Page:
(2000; 28 pages) [French]
Under-reporting is a common phenomenon in all countries. Correcting for under-reporting is difficult, however, because its extent is unknown and very variable. Even at established centres the reported proportion of serious reactions may not be more than 10%. Several of the countries participating for many years in the WHO Drug Monitoring Programme receive 200 or more adverse reactions per million inhabitants annually from about 10% of physicians. In many other countries, however, the reporting rates are much lower.
Under-reporting may delay signal detection and cause underestimation of the size of a problem. However, in signal detection not only the quantity but also the relevance of case reports and the quality of data are important.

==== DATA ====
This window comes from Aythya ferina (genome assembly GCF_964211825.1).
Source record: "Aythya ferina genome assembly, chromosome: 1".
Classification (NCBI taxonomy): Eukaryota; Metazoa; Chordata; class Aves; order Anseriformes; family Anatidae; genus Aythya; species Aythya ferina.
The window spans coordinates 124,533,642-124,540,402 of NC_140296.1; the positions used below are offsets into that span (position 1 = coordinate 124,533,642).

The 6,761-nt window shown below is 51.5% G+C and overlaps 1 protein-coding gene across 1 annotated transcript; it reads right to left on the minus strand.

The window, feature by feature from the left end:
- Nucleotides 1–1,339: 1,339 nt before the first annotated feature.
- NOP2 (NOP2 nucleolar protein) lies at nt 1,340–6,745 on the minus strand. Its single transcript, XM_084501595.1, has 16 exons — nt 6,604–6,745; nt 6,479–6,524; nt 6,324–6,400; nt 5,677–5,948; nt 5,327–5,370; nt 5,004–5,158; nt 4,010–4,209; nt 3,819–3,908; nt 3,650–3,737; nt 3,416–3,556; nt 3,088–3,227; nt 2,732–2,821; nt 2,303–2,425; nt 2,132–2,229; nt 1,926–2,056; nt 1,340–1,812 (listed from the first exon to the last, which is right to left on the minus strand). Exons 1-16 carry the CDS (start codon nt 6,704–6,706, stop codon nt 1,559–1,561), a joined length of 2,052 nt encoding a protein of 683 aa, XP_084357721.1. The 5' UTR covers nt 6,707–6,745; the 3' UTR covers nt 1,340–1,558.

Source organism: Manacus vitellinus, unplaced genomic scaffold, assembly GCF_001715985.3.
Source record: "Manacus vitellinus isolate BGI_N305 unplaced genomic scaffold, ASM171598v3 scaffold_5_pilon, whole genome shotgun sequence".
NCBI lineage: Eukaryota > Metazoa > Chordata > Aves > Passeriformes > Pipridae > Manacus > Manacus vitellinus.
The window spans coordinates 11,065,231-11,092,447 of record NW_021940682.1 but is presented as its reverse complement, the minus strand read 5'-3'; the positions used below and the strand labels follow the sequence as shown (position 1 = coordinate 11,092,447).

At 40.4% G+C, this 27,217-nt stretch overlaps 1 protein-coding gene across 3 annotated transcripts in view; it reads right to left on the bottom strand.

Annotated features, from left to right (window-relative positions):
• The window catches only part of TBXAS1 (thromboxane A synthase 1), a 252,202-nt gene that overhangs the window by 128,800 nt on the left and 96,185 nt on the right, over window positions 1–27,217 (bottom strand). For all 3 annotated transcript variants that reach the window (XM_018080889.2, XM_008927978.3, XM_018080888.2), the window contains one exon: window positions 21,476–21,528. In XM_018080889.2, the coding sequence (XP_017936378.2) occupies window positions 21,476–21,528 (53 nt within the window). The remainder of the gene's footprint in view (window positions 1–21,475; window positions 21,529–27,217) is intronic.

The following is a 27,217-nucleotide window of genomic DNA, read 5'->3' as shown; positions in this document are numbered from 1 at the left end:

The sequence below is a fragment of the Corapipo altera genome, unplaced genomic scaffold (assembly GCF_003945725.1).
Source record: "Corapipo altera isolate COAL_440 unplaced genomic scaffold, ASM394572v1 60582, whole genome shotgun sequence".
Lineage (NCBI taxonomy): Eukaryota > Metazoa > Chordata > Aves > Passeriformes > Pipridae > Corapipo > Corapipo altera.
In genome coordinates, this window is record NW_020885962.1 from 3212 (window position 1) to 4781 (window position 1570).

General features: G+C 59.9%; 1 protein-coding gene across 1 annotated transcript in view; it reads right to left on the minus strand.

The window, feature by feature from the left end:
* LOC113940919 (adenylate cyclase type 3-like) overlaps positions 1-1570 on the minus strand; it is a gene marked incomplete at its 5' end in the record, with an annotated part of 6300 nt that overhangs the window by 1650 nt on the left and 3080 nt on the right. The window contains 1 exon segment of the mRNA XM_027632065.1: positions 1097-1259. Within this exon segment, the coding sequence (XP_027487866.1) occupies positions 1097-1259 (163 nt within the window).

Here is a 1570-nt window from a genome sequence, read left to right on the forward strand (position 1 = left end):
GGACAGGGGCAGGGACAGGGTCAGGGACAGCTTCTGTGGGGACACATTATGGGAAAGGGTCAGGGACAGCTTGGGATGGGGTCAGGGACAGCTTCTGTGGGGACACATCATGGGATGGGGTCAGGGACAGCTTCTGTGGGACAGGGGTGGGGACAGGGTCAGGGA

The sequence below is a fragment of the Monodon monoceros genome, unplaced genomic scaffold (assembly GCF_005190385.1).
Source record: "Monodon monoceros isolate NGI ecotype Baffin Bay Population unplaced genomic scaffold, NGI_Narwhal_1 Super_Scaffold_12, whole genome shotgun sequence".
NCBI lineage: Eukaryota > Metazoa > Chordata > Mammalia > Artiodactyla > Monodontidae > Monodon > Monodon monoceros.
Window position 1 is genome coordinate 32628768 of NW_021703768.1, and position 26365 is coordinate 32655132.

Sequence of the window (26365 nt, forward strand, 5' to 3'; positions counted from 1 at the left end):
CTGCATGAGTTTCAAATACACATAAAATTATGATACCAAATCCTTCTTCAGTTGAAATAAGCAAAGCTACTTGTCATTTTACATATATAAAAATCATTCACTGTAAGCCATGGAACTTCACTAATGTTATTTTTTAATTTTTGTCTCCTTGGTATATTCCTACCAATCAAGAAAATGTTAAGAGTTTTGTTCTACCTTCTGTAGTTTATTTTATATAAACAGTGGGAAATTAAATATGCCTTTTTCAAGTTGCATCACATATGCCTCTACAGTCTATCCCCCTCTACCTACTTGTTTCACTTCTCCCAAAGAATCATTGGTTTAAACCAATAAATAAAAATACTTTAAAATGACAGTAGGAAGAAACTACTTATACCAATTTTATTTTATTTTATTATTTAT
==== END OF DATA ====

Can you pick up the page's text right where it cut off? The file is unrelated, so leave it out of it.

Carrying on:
There are also a number of more elusive issues which require attention. Sometimes healthcare professionals fear that the acknowledgement of adverse reactions may reflect negatively on their competence or put them at risk of litigation. Some are reluctant to report adverse reactions because of doubts regarding the causal role of the drug (although, of course, it is essential that suspected reactions are reported). Under-reporting is both a technical and a psychological issue. Clarity of criteria for reporting, simple procedures and good motivational practice are all influential in addressing the problem.